the book is really really good. interesting and insightful.
the only thing i didn't like was when the authors were trying to argue that humans have no inherent goodness, but rather that we merely respond to incentives. this is obviously an ambiguous argument, as it doesn't answer whether one of the incentives humans respond to is the pleasure of others (which there is psychological and neurological evidence for).
not sure why the authors ignore such evidence and argue for an unsubstantiated conclusion. perhaps they have incentives of their own? ;)
anyway, great book, definitely worth a read or a listen (great narration too).
it's been a while since i've read Asimov, and he just doesn't disappoint. i love all the explanations about time-travel. any questions i had about possible paradoxes were answered throughout the book.
i have much admiration for Kahneman & Tversky and i'm glad that Kahneman decided to publish a summary of their research. this is an excellent book, and a must-read for anyone interested in the science of the mind.
action-packed and felt really authentic. i wish i didn't read the preface till after i finished the rest of the book, though.
fun story, love the character interaction. i didn't expect this perspective, didn't expect that i'd like it, but i really did. well done.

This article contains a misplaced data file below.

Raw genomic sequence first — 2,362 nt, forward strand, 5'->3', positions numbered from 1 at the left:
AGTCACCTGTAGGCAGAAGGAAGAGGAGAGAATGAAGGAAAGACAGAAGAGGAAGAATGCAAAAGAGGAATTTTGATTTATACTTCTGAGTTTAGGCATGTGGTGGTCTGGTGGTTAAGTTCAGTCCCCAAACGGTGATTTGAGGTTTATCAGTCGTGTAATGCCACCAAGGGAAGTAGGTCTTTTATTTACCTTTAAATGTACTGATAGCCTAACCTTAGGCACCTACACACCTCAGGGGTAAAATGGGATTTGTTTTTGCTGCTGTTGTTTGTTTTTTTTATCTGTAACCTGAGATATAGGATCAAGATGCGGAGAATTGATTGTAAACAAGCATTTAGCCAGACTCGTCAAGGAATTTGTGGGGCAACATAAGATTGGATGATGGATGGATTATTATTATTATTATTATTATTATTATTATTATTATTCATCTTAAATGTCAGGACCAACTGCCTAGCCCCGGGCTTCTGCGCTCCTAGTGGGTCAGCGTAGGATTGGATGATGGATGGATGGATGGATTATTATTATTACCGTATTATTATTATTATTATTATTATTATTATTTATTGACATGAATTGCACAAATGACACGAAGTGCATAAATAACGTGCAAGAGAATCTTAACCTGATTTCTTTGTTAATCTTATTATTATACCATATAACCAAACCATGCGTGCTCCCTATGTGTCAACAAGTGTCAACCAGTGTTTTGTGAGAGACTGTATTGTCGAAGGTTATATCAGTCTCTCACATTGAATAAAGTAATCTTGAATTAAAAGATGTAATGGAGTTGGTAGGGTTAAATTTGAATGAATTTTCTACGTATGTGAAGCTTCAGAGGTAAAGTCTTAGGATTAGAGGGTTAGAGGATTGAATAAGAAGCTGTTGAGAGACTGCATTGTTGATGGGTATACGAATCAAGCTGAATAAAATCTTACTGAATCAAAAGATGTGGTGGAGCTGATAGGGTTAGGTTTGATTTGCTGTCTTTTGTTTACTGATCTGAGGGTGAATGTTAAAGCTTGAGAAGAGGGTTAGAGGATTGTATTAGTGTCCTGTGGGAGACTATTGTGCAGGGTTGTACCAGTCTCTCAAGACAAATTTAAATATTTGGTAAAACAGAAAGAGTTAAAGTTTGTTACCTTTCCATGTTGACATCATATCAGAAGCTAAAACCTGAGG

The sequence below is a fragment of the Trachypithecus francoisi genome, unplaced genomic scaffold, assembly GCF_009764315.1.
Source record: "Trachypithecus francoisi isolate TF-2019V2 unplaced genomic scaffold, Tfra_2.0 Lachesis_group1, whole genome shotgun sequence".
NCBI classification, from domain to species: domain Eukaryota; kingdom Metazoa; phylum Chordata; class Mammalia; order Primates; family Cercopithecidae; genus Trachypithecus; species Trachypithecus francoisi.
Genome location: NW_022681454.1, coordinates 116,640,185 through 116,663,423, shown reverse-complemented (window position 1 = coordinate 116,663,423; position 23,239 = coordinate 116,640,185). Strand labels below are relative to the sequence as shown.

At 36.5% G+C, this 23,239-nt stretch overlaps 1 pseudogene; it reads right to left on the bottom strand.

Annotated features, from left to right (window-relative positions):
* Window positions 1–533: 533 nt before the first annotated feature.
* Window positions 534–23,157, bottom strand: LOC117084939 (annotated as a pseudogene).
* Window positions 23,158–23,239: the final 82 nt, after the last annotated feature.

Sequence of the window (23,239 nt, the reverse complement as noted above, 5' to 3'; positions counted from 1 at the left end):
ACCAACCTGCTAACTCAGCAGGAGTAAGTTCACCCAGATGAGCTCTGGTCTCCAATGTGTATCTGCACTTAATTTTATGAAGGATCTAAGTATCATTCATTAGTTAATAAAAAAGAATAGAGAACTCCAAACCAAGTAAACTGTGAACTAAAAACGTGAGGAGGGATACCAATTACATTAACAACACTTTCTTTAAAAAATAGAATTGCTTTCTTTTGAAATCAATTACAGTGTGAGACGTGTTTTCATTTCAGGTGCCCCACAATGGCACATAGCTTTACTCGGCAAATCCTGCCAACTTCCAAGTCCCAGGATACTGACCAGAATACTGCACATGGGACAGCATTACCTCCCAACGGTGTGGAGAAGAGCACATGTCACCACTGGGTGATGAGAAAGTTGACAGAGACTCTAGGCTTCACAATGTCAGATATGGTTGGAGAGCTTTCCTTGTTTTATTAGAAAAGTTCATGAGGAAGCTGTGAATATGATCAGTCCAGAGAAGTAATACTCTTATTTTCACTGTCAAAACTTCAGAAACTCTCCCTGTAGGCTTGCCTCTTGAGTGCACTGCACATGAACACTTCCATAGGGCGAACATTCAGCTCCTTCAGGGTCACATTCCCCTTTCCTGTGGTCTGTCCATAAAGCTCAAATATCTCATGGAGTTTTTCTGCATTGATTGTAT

the concept is amazing. the interactions between the great scientists of the 19th century. i never even realized that all of these great discoveries and inventions were happening within the same few decades.
however, the book was extremely difficult to get through. slow, not always fun.
classic sci-fi. i love books like this, hope i find more books like this on audible. narration was great too.
this is a really fun book. when i finished it, i wanted more.
good production too.
this book is relevant to just about every scientific field (math, comp sci, cognitive science, molecular biology, physics, etc etc). i'd nominate this as one of the best non-fiction books of the year.
this is a very important book, and amazingly well-researched.
the breadth and depth of the research is astounding; the arguments are well-grounded in history, logic, and statistics; and the author is always careful not to overstate his conclusions.
sometimes more pay does not result in better work (and sometimes it will).
this may not be surprising to everyone, but the book presents a lot of interesting research, and will not bore you.
a great read.
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